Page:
Title: my heart is still (remembering)
Word Count: 1,344 (63,816 total so far)
Warnings: Lots of swearing, depictions of a character having panic attacks, mentions of alcohol and drug abuse, some (mostly non-graphic) blood and gore, sexual situations(?)
Summary: He’s not a hero, and he’s not a spy. Really, he’s just a mechanic who nearly went crazy and got in over his head in order to cope.
Notes: What's this? Another update just a week after the last one? That's right; I've gotten about 5k words written in the last week and I'm still going strong, so I decided I'd go back to weekly updates, and hopefully I'll be able to keep it up until the end of the fic. There's not much left now, guys. I'm not gonna give you a definite number, but it's probably gonna be around five more chapters and possibly an epilogue. Enjoy!
Hongbin walks into the JF Industries building with the feeling that the leather satchel slung over his shoulder is like a 3,000-lumen beacon declaring, ‘I’m here to sabotage your entire company and destroy everything you’ve worked for.’
He’s nearly hyperventilating by the time that he reaches the elevator, and his palms are sweating so much that wiping them on his slacks does next to nothing. He’s shaking all over and his heart is hammering a thousand beats a minute and he’s only lucky that the lobby is nearly deserted, besides the bot at the front counter. He’s not sure that he would manage this otherwise.
The elevator doors slide open and Hongbin forces himself to step in, one foot after another, until he’s inside and the button for B18 has been pressed and he’s descending into the bowels of the building. There’s no turning back now.
An hour ago, Wonshik roused the company’s board of directors from their beds and called an emergency meeting. Hongbin thinks of all of those men, most of them probably rotund and graying and starting to cough because everyone always starts to cough, and he wants to feel nothing at the thought of what’s going to happen to them.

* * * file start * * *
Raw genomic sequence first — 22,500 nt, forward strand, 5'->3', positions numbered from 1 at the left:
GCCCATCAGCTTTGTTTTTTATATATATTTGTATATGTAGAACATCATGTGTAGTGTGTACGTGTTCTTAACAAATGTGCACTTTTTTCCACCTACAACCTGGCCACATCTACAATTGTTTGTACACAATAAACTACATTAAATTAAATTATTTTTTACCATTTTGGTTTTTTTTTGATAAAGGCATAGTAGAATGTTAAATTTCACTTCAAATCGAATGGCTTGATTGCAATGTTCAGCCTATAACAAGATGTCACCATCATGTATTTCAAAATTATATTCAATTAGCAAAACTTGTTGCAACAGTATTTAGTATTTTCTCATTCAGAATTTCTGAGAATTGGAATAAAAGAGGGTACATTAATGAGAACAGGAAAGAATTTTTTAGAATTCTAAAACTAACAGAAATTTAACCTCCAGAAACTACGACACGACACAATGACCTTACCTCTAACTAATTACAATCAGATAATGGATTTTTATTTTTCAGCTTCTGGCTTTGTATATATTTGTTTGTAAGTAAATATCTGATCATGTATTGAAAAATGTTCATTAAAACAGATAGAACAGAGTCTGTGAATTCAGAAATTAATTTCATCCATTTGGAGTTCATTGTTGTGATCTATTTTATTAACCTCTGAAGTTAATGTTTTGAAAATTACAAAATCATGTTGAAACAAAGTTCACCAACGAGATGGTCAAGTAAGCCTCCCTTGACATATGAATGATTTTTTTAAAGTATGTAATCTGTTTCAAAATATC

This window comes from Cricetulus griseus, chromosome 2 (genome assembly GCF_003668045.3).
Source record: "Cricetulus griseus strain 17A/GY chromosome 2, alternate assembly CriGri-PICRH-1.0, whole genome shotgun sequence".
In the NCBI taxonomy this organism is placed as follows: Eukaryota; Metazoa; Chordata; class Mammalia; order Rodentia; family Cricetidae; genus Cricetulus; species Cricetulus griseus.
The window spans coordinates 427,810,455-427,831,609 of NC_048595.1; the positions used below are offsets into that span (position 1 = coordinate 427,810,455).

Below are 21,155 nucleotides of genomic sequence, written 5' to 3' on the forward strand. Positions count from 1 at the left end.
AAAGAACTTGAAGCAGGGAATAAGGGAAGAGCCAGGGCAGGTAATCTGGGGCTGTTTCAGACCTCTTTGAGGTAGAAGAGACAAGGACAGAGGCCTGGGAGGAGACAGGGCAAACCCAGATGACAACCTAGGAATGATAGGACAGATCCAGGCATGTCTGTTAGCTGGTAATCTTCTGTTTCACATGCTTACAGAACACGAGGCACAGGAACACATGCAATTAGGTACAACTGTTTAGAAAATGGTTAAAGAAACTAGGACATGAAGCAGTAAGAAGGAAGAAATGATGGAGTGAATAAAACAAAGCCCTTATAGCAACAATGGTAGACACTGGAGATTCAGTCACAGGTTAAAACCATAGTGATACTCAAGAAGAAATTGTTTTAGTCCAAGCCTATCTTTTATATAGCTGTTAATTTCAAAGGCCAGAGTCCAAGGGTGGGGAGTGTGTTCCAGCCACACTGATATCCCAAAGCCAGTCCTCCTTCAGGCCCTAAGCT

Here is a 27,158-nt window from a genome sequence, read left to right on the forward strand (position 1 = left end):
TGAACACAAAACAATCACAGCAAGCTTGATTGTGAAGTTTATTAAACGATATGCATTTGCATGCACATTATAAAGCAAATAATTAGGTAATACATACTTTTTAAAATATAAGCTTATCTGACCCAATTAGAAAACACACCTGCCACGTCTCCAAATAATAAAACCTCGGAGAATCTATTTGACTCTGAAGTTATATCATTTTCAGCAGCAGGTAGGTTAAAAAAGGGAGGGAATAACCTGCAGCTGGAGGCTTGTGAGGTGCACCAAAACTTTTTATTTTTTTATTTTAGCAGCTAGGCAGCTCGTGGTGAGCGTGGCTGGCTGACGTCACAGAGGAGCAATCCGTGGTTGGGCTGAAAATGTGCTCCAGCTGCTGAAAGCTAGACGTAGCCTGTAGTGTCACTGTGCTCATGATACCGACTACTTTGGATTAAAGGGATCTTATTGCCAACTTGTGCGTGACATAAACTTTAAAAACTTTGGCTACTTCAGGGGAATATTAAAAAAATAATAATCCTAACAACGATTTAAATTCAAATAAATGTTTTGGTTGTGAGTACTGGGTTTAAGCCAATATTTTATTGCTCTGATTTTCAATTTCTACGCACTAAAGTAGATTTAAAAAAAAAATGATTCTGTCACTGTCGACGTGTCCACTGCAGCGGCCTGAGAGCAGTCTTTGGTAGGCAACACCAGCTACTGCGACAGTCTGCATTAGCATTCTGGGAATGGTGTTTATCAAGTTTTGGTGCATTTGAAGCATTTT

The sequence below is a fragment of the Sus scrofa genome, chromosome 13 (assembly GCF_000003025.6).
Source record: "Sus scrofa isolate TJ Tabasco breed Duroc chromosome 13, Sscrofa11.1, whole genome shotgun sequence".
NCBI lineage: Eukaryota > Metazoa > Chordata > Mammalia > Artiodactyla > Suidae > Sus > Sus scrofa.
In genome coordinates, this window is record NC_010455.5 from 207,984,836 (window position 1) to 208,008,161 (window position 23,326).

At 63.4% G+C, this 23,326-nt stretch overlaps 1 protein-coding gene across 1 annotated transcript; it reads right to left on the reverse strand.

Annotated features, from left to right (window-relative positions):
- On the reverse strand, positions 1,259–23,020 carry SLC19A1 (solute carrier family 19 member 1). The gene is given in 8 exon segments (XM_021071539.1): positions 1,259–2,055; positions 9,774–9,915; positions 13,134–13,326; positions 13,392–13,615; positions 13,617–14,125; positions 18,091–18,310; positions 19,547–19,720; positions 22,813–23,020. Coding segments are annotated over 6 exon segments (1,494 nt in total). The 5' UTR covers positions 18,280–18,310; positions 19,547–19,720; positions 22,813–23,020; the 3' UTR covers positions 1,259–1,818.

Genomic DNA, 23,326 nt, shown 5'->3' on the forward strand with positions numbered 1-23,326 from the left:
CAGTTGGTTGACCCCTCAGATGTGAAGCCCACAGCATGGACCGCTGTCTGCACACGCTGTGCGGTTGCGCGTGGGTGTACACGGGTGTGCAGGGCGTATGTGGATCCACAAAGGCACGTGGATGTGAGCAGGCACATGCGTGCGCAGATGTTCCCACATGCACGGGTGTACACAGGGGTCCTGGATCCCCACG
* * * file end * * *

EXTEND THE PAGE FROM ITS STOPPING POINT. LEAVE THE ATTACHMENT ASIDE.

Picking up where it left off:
He can’t, though. Youngji would say that he wouldn’t be him if he could think of causing someone’s death and feel nothing. She would be right. She was always right.
The elevator lets him off on B18 and Hongbin starts the long, familiar trek down to his lab at the end of the hall. His footsteps echo rhythmically against the concrete walls and his breathing is harsh in his ears and there’s little other noise besides the constant whir of the ventilation system and the flickering of the fluorescent lights. There’s probably not anyone here, he tells himself. It’s the middle of the night and any sane person would be at home in bed at this hour.
He scans his fingerprint on the door lock and it beeps brightly at him, the door swinging open like it’s welcoming him home. This isn’t his home, and after today it’s probably not going to exist anymore. He tells himself that he feels nothing at the idea and forces away any thoughts that suggest otherwise.
It creaks as it closes behind him, and the slam and clank as it locks him in sounds more final than it should.
His computer is dark and silent. Hongbin sits down in his desk chair and turns to face it, runs his hands lingeringly over the keyboard, over the silver edge of one monitor. This place was his solace when he had none, the glow of the screen and its soft noises the only company he had in this vast, empty space.
As he waits for the computer to start up, he looks around, takes in all the sights that he’s never going to see again. The bot stand is silent and empty. Just a few days ago Woozi stepped off of that platform and Hongbin sent him off just like all the others. He wonders if the kid actually got the things that he wanted—comfy sweaters and a music studio and an existence where he wasn’t a slave. Hongbin has no way of knowing right now. It shouldn’t matter.
It does matter, to him in this headspace, where he’s trying desperately to think about anything other than what’s about to happen—no, what he’s about to do.